Al-Osour Al-Jadida , monthly magazine, issue no.10, June 2000, Cairo: Al-Osour Al-Jadida for Publication and Distribution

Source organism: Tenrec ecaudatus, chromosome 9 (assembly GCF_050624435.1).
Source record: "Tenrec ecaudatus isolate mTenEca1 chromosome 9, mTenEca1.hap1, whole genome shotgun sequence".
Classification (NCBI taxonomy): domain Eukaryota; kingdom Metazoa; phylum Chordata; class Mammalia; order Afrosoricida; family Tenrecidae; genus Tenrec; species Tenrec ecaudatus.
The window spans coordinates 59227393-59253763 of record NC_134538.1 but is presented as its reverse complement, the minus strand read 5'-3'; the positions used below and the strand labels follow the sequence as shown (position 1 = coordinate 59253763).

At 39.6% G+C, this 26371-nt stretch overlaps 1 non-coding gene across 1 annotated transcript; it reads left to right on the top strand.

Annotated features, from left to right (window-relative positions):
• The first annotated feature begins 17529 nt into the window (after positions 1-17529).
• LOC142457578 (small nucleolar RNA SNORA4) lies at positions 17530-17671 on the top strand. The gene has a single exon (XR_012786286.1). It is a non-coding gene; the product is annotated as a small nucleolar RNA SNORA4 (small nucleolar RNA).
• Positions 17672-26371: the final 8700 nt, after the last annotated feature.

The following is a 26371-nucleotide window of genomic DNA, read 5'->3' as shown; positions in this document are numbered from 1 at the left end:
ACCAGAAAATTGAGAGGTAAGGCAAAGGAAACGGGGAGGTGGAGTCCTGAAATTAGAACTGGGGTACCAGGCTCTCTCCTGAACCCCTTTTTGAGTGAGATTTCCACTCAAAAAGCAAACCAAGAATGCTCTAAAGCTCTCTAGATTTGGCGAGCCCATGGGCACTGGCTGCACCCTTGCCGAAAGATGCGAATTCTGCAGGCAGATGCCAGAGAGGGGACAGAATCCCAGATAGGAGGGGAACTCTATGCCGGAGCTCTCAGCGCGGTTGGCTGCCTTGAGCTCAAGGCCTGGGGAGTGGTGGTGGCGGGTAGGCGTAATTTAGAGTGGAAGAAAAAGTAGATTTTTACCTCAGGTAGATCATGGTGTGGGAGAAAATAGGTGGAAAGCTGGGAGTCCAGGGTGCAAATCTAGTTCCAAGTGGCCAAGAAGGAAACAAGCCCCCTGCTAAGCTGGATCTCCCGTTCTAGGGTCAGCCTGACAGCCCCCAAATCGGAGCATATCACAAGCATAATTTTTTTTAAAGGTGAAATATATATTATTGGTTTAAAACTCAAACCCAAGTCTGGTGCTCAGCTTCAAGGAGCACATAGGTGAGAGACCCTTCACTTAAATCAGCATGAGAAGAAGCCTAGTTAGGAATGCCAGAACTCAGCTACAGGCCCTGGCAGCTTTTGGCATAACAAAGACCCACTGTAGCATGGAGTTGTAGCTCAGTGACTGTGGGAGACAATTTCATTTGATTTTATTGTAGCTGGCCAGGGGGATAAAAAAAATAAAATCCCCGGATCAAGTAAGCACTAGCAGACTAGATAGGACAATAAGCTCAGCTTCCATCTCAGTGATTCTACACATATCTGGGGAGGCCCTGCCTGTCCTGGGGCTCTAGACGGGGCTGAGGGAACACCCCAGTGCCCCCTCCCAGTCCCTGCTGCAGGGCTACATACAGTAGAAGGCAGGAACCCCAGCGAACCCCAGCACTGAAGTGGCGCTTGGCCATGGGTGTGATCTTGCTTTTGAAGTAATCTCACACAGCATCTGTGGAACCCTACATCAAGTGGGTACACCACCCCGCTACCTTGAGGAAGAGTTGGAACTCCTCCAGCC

Al-Osour Al-JadidaThe latest edition of this distinctive cultural monthly contains a multitude of perspectives on the usual -- rather limited -- range of issues with which the magazine concerns itself. Here Syria's foremost poet Adonis (Ali Ahmed Said) writes on recent attempts to undermine the Arab writer's freedom of expression; without this, he says, what he calls "the Arabs' third death" would come about. Abdel-Hadi Abdel-Rahman, Amgad Nasser and Fathi Abdallah write on questions of identity, dealing with issues such as language, culture and history, while Zakareya El-Rifa'i writes on Sheikh Hussein El-Marsafi, one of the earliest practitioners of literary criticism as this is now understood. The magazine also includes three articles on cinema, a chapter from Egyptian writer Edwar El-Kharrat's new novel and features on Arabs, Islam and the implications of living in the 21st century from a national-cultural vantage point.